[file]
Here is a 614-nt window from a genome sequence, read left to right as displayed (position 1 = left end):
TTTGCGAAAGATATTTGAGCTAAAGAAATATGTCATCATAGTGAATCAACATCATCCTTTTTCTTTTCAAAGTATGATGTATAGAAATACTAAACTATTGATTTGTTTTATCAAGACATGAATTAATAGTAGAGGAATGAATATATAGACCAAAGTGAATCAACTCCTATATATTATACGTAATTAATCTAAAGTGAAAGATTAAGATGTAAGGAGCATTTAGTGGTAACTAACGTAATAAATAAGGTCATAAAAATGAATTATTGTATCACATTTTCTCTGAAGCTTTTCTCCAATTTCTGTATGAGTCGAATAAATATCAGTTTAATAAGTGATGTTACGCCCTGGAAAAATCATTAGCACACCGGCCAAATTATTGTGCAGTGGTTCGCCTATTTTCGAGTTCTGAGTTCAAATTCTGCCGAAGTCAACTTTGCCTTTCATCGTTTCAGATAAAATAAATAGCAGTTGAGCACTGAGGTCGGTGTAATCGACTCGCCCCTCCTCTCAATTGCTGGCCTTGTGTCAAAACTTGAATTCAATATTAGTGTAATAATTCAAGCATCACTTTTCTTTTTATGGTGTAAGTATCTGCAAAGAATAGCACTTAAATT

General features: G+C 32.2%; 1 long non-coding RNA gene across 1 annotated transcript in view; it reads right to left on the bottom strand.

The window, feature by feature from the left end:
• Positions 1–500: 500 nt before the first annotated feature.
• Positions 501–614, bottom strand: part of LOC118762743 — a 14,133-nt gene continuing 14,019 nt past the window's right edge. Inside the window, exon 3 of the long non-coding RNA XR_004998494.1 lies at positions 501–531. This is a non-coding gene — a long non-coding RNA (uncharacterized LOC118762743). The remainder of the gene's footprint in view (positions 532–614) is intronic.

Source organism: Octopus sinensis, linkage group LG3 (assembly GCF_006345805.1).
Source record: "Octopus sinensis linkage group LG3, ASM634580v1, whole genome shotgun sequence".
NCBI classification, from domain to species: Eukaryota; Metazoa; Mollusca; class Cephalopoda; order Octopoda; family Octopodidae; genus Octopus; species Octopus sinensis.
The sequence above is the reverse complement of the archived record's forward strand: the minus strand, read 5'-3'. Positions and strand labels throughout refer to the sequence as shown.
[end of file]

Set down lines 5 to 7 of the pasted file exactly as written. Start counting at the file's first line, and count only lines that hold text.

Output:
• Positions 1–500: 500 nt before the first annotated feature.
• Positions 501–614, bottom strand: part of LOC118762743 — a 14,133-nt gene continuing 14,019 nt past the window's right edge. Inside the window, exon 3 of the long non-coding RNA XR_004998494.1 lies at positions 501–531. This is a non-coding gene — a long non-coding RNA (uncharacterized LOC118762743). The remainder of the gene's footprint in view (positions 532–614) is intronic.

Source organism: Octopus sinensis, linkage group LG3 (assembly GCF_006345805.1).